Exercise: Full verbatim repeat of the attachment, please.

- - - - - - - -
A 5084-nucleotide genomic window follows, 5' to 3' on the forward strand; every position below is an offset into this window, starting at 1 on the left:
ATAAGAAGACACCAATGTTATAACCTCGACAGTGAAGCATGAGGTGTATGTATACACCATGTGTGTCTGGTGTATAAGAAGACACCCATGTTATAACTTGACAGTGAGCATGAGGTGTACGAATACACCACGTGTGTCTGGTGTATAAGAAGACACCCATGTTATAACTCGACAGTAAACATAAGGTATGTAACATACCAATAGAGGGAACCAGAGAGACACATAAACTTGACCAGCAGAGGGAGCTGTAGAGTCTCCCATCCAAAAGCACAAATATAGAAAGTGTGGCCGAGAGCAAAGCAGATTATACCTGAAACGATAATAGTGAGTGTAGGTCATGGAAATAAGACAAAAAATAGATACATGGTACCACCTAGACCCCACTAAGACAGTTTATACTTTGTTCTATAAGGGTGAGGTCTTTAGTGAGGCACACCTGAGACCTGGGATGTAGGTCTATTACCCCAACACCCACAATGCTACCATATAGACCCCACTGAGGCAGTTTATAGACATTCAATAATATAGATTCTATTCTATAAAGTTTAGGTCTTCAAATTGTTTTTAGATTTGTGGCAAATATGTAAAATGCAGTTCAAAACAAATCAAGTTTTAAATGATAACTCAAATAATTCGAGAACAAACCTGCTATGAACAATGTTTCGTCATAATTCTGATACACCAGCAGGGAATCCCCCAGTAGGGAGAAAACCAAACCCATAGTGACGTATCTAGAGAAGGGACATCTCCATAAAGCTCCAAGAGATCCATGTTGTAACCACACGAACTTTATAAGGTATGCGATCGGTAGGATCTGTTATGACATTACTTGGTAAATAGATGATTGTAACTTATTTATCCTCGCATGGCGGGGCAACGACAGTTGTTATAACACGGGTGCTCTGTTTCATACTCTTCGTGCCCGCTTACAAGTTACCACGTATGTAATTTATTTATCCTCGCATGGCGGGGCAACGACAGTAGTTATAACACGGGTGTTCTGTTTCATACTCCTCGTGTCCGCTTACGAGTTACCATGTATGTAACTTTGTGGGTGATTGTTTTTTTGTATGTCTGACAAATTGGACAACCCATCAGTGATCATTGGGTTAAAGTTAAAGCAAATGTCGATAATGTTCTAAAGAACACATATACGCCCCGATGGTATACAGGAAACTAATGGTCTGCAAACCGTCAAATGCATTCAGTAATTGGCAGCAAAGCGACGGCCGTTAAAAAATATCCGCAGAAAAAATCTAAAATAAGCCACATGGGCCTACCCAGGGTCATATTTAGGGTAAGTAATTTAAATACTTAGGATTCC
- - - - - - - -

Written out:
A 5084-nucleotide genomic window follows, 5' to 3' on the forward strand; every position below is an offset into this window, starting at 1 on the left:
ATAAGAAGACACCAATGTTATAACCTCGACAGTGAAGCATGAGGTGTATGTATACACCATGTGTGTCTGGTGTATAAGAAGACACCCATGTTATAACTTGACAGTGAGCATGAGGTGTACGAATACACCACGTGTGTCTGGTGTATAAGAAGACACCCATGTTATAACTCGACAGTAAACATAAGGTATGTAACATACCAATAGAGGGAACCAGAGAGACACATAAACTTGACCAGCAGAGGGAGCTGTAGAGTCTCCCATCCAAAAGCACAAATATAGAAAGTGTGGCCGAGAGCAAAGCAGATTATACCTGAAACGATAATAGTGAGTGTAGGTCATGGAAATAAGACAAAAAATAGATACATGGTACCACCTAGACCCCACTAAGACAGTTTATACTTTGTTCTATAAGGGTGAGGTCTTTAGTGAGGCACACCTGAGACCTGGGATGTAGGTCTATTACCCCAACACCCACAATGCTACCATATAGACCCCACTGAGGCAGTTTATAGACATTCAATAATATAGATTCTATTCTATAAAGTTTAGGTCTTCAAATTGTTTTTAGATTTGTGGCAAATATGTAAAATGCAGTTCAAAACAAATCAAGTTTTAAATGATAACTCAAATAATTCGAGAACAAACCTGCTATGAACAATGTTTCGTCATAATTCTGATACACCAGCAGGGAATCCCCCAGTAGGGAGAAAACCAAACCCATAGTGACGTATCTAGAGAAGGGACATCTCCATAAAGCTCCAAGAGATCCATGTTGTAACCACACGAACTTTATAAGGTATGCGATCGGTAGGATCTGTTATGACATTACTTGGTAAATAGATGATTGTAACTTATTTATCCTCGCATGGCGGGGCAACGACAGTTGTTATAACACGGGTGCTCTGTTTCATACTCTTCGTGCCCGCTTACAAGTTACCACGTATGTAATTTATTTATCCTCGCATGGCGGGGCAACGACAGTAGTTATAACACGGGTGTTCTGTTTCATACTCCTCGTGTCCGCTTACGAGTTACCATGTATGTAACTTTGTGGGTGATTGTTTTTTTGTATGTCTGACAAATTGGACAACCCATCAGTGATCATTGGGTTAAAGTTAAAGCAAATGTCGATAATGTTCTAAAGAACACATATACGCCCCGATGGTATACAGGAAACTAATGGTCTGCAAACCGTCAAATGCATTCAGTAATTGGCAGCAAAGCGACGGCCGTTAAAAAATATCCGCAGAAAAAATCTAAAATAAGCCACATGGGCCTACCCAGGGTCATATTTAGGGTAAGTAATTTAAATACTTAGGATTCC